The completion of a journal always seems as momentous thing to me, as does the act of first marking the blank pages of a fresh one. Both of these events occurred this weekend.
Feb. 12, 2010
I read Simone Weil on the train during the long ride to the Loop. The other books that I’m in the midst of meandering through are either too big or require too much concentration. Weil’s, Waiting for God, a light paperback broken conveniently into letters and essays, is a book that often rises to mind but since I left Florida has been out of reach, boxed amongst a motley assortment of other texts in my parent’s attic. When I was home for Christmas I was determined to remember to bring it back with me, and I did. She has been sitting on my shelf ever since. That is, until I read C.S. Lewis’, That Hideous Strengt,h and the prevailing theme of obedience put me in mind of something that Weil had said on the subject, something about the preeminence of obedience. Happily, I hit upon it (and something very similar in sentiment from Bonheoffer in his Letters from Prison), dog-eared and underlined. Weil, in fact, had many things to say on the subject. It was the driving force of her life. In a letter to Fr. Perrin, her great friend and Catholic advocate, she writes; “If it were conceivable that in obeying God one should bring about one’s own damnation while in disobeying him one might be saved, I should still choose the way of obedience.”
Her firm adherence to duty did not attach her to the Church, however, quite the contrary. I had remembered her writing something of this and found where she detailed her reasoning in letters to Fr. Perrin. This is what I was reading on the train. I did not find answers to my questions about religion and vocation amongst Weil’s letters. She did not have answers even for herself. What I did find is that I have been asking the wrong question. I have been asking, “Should I become Catholic?” A more helpful question is, “Where does love for God lead me?”
“We have to abandon ourselves to the pressure, to run to the exact spot whither it impels us and not go one step farther…whatever stage we may have reached, we must do nothing more than we are irresistibly impelled to do, not even in the way of goodness…”
“I think that with very important things we do not overcome our obstacles. We look at them fixedly for as long as is necessary until, if they are dues to the power of illusion, they disappear…”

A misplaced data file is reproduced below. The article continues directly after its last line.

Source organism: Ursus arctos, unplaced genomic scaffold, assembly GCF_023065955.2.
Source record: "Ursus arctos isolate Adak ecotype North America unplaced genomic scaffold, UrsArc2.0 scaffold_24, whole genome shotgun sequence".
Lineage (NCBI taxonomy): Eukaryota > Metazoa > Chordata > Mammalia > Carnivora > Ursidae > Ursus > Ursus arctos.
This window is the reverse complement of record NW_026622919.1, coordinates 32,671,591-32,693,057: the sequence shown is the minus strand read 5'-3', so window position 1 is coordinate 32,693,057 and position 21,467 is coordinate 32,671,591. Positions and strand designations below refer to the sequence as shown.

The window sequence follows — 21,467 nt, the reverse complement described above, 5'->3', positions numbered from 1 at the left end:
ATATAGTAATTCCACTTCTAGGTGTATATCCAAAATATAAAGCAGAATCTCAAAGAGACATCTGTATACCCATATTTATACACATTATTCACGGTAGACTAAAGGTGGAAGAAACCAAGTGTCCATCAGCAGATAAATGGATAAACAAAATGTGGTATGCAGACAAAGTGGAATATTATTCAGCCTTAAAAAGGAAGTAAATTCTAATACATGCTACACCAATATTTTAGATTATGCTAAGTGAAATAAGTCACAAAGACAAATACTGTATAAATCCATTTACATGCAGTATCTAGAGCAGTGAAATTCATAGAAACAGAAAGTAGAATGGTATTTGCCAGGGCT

Incidentally…this journal has come to an end. All things must. In closing, some words from Merton that I read today:
“Be anything you like, be madmen, drunks, and bastards of ever shape and form, but at all costs avoid one thing: success…What I am saying is this: the score is not what matters. Life does not have to be regarded as a game in which scores are kept and somebody wins. If you are too intent on winning, you will never enjoy playing. If you are too obsessed with success, you will forget to live. If you have learned only how to be a success, your life has probably been wasted…”
-Thomas Merton, from “Learning to Live”
Feb. 14, 2010
A new journal feels like a fresh start. That first page is like the first day you wake up and feel with all your senses in a way you cannot explain to anyone, even yourself, that a new season has begun (I find that I experience this most with the dawn of Autumn).
I am sitting at Ennui, my new favorite coffee house. I have finished a long letter and in the process of writing it unmasked a set of feelings that have for the past month been parading through my mind wearing an assortment of costumes that ranged from the clever to the absurd. Their unveiling occurred in the midst of a rather intense and seemingly unrelated RCIA session. Sweet epiphany.
After finishing the letter, which also contained some vague references to my “values” and “aspirations,” I breathed a deep sigh of release and rose for a refill. I returned with fresh coffee and a question: “What are my values and aspirations?” My response was not a detailed, specific list but a root source from which a number of varied articulations might rise with equal relevance. I found a blank space amidst my notes and handouts and scribbled out the following:
How I begin to define my primary values in life—my view of what it means to be alive:
To receive/pursue/develop relationship with God, believing God is Love and that through this relationship I become a conduit of love, delivering it to the world; directing that love toward all living things; making every choice out of the context of an abiding sense of personal responsibility and reverence for life; sustained by a sense of hope that this God is indeed Love/Truth and at work; enlivened by a sense of wonder and delight at the gift of being able to perceive Beauty and Mystery and to share in them.
The original ended, actually, with the phrase “reverence for life,” but the remainder requested that it might be included as I wrote. I failed to include that the hope is so vital in light of the formidable weight that can accompany an acceptance of responsibility and the ability to perceive not only what is Beauty and Mystery but also what is Broken and Ugly. These last at times appearing to be the most prevalent and powerful. So hope; yes and also trust.
“Blessed is the one who trusts in the Lord,
whose hope is in the Lord.
He is like a tree planted beside the waters
that stretches out its roots to the stream:
it fears not the heat when it comes;
its leaves stay green;
in the year of drought it shows no distress,
but still bears fruit.”